Mitt Romney Wins Big in Florida; Rivals Commit to Staying in the Race

We gathered updates during the evening of Mitt Romney's victory in the Sunshine State. Full results can be viewed at the Florida Election Watch site maintained by the Florida Department of State Division of Elections.

9:30 p.m. Ron Paul's turn. "Well, if enthusiasm wins elections, we wins hands down," Paul says, drawing boos when he adds that he called Romney to congratulate him. The boos turned to cheers when Paul added that he'd said, "We would see him soon in the caucus states!" Paul is now in third place in the delegate count, he noted; when you have an "irate, tireless minority," you do very well in caucus states.

9:10 p.m. A surprisingly upbeat and measured Newt Gingrich speaks and praises the positive spirit of the voters (in implicit contrast to that of he co-campaigners): "I want to thank Floridians. Everybody here has been so positive in every part of the state."

What Florida has done: "It is now clear that this will be a two person race between the conservative leader, Newt Gingrich and the Massachusetts moderate," says Gingrich. And to "the same people who said I was dead" in July and after Iowa, "I just want to reassure them tonight ,we will contest every place and we are going to win and we are going to Tampa as the nominee in August."

"You might ask, how can that be true?" Gingrich asked the question he knew would be raised by his remarks. Because, he said citing Abraham Lincoln's famous words, "We have government of the people by the people for the people...And people power will defeat money power."

Notably, he did not mention calling or congratulating Romney.

9:07 p.m. Why Santorum is decrying the mud: An "analysis from Campaign Media Analysis Group (CMAG) shows a whopping 92% of ads airing in Florida over the past week were negative".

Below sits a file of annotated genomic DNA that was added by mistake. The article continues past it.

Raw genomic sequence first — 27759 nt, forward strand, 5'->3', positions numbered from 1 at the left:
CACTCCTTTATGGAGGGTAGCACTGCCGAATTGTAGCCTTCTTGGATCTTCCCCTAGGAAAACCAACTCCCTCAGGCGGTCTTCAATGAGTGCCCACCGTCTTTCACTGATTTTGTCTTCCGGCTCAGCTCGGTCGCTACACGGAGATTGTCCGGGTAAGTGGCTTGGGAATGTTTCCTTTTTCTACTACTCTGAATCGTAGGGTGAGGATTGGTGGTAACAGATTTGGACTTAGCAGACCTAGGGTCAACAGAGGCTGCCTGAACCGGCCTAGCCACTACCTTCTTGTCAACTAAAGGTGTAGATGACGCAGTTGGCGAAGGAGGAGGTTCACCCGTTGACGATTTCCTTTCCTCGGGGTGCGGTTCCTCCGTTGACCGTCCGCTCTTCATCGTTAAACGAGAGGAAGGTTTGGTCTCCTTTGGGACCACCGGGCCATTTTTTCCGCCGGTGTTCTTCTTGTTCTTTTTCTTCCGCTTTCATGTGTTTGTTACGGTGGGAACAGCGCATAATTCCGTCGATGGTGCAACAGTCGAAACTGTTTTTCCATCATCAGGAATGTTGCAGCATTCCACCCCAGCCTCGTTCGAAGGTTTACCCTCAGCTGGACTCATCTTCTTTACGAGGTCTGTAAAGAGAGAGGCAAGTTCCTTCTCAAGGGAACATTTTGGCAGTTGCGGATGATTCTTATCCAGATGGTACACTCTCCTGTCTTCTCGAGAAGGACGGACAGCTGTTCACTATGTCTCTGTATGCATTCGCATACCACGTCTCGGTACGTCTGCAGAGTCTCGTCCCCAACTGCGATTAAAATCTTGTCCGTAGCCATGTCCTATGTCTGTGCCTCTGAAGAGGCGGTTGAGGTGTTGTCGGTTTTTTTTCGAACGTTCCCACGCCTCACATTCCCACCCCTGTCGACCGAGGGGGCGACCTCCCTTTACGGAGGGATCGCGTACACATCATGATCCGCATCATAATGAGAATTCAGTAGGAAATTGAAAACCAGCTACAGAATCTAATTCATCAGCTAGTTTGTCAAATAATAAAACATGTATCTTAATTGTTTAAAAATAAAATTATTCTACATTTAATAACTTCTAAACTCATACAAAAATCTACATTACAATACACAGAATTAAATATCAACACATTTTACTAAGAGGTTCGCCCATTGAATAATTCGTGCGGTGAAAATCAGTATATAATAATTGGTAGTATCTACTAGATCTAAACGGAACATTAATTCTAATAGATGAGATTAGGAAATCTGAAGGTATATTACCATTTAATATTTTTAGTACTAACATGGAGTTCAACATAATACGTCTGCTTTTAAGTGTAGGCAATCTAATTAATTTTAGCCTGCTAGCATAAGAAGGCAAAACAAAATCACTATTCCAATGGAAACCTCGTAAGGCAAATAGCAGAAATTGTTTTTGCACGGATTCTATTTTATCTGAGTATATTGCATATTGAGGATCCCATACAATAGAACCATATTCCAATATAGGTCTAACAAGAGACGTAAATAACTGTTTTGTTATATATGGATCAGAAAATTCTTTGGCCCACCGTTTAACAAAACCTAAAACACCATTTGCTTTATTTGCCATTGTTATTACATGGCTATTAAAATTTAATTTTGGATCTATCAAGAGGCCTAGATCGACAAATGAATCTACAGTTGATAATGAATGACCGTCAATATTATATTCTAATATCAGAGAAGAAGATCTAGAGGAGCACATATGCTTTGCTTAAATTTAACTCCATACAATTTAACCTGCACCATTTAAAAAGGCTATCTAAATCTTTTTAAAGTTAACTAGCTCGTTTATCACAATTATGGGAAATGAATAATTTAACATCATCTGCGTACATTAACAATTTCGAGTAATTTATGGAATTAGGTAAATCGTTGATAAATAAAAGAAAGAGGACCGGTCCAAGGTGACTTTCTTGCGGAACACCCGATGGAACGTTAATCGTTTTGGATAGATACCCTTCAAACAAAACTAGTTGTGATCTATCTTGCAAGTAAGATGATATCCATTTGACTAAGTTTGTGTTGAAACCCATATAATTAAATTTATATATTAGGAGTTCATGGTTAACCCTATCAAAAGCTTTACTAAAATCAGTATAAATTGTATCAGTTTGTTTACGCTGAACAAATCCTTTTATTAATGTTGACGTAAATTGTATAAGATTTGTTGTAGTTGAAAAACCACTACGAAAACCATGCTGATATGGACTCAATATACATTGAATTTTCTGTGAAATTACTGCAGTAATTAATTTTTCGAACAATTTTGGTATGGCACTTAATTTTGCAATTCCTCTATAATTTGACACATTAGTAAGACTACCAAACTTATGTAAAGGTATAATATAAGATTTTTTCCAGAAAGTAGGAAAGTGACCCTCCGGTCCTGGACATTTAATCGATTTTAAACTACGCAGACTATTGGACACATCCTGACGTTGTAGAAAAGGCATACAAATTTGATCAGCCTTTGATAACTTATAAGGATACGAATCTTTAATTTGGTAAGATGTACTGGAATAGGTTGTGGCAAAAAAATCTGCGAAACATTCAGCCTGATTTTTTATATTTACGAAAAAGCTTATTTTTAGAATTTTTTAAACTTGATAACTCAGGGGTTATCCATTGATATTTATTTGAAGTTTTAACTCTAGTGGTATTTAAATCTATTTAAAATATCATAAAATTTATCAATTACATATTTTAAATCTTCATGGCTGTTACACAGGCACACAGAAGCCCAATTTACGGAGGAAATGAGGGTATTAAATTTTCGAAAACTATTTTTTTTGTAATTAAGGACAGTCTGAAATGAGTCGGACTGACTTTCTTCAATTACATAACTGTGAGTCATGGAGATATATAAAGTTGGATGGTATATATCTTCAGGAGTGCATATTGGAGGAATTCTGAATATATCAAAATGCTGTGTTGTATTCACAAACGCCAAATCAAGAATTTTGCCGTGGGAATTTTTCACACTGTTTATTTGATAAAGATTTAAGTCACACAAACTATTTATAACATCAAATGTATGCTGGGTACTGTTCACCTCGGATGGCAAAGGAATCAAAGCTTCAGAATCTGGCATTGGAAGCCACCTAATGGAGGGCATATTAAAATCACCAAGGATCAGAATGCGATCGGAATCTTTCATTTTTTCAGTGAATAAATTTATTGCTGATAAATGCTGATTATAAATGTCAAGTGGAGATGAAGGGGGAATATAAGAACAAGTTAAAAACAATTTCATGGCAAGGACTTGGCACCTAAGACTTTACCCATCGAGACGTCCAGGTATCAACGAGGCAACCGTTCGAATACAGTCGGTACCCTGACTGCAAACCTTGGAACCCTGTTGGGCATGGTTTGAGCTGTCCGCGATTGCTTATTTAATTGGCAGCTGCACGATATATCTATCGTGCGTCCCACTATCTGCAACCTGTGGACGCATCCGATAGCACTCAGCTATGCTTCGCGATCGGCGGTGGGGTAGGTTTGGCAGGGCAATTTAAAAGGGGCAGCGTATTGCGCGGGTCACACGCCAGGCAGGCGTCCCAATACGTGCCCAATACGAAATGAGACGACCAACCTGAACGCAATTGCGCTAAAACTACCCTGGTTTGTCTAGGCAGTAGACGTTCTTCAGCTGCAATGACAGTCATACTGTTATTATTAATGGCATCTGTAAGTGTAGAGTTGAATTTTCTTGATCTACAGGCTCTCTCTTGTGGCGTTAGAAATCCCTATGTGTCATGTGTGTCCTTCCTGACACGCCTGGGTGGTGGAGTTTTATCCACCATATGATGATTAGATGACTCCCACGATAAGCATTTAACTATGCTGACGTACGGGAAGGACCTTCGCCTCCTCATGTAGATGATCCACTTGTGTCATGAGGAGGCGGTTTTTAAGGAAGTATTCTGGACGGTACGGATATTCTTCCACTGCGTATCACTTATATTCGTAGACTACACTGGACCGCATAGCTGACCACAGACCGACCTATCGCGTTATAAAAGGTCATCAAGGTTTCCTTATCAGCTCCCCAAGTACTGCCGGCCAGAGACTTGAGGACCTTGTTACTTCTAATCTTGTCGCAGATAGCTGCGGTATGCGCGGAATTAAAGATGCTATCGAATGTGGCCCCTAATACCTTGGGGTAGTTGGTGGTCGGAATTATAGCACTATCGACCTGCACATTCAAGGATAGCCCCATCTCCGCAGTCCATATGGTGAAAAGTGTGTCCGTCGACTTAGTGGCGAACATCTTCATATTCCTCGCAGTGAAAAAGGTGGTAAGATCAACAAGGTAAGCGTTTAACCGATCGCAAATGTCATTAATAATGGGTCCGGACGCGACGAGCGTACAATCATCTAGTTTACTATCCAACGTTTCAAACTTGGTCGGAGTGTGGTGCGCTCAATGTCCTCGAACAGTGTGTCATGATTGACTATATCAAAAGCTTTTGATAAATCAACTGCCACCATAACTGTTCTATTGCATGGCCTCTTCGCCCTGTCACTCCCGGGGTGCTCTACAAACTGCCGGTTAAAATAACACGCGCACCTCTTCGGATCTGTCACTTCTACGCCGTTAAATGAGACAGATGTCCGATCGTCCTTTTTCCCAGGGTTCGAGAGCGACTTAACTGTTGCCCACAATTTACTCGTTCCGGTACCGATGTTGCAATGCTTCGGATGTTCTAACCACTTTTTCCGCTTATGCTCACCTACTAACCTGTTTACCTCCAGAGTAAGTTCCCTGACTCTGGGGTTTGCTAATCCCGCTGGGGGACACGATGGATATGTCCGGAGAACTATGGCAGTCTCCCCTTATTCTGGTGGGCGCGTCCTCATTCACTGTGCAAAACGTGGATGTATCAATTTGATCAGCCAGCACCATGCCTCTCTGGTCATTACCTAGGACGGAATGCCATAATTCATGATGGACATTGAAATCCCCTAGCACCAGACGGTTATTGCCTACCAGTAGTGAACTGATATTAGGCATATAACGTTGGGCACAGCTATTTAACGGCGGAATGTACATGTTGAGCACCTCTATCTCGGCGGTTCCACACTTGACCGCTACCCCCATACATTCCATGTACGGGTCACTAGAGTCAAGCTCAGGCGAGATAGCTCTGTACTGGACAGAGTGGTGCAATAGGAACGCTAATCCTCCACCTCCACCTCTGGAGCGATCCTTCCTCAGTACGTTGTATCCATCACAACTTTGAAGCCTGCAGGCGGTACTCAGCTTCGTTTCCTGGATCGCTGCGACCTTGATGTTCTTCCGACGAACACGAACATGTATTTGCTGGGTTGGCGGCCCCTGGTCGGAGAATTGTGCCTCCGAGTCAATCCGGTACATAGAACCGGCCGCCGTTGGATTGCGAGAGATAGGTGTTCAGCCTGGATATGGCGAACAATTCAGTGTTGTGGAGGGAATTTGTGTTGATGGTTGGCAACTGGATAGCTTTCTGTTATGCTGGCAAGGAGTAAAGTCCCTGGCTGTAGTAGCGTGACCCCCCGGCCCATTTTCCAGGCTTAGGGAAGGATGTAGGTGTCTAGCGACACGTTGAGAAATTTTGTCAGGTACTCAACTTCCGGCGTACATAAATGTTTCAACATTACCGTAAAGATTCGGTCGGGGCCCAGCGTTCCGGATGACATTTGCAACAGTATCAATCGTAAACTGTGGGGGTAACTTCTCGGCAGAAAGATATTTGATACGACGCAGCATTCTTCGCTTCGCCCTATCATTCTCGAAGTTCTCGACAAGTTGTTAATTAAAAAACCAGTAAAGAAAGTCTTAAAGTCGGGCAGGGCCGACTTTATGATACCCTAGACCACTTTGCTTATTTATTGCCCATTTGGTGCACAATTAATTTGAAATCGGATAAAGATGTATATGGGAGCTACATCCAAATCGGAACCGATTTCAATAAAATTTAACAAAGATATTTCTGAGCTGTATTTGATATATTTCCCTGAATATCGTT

8:59 p.m. Rick Santorum is with supporters in Las Vegas tonight, thanking them and others on both sides of the aisle for their prayers and support during the recent hospitalization of his medically vulnerable 3-year-old, Bella, who was born with a genetic condition.

"Republicans can do better...this campaign went downhill" in Florida, Santorum says, decrying the "mud-wrestling match" in the state. He pledges to continue campaigning.

8:56 p.m. Andrew Sullivan did not like Romney's speech.

8:32 pm. And here comes Mitt. "Thanks you guys!" he says. Cried of Mitt! Mitt! Mitt! fill the air. "There are fewer candidates tonight than when the race began," Romey says, graciously acknowledging his competitors. "Primary contests are not easy and they are not supposed to be," he notes, adding that those who worry about the impact of the highly negative primary contest should not fear: "A competitive primary does not divide us, it prepares us. And we will win! And when we gather back here in Tampa for our convention ours will be a united party with a winning ticket for America."

And from there, Romney dives straight into an attack on Obama.

8:30 pm. The Romney family is taking the stage at the Romney victory party in Florida. "Thank you Florida!" says a beaming Ann Romney, who goes on to thank key campaign supporters and endorsers.

8:00 p.m. CNN and NBC News are projecting that Mitt Romney will win the Florida primary.

7:45 p.m. The next GOP presidential primary debate -- and next big opportunity for someone to change the narrative of the race -- won't be until February 22. Before that happens, Newt Gingrich, Ron Paul and Rick Santorum -- should they all stay in the race -- will have to weather the Nevada caucuses on Feb. 4, the Maine caucuses February 4-11, the Colorado and Minnesota caucuses on February 7, and the Missouri primary on February 7. Gingrich won't be appearing on the ballot in Missouri, having failed to meet a filing deadline in the state.

7:33 p.m. The U.S. House editor of the nonpartisan Cook Political Report offers his take:

7:26 p.m. This is no Iowa replay. Early returns show Romney with 50 percent of the vote. No Mr. 25 Percent, he.

7:21 p.m. Bachmann, Hunstman, Perry -- all gone. You know who hasn't dropped out of the running yet? Buddy Roemer. GQ's Marin Cogan caught up with the quixotic Republican candidate in Orlando.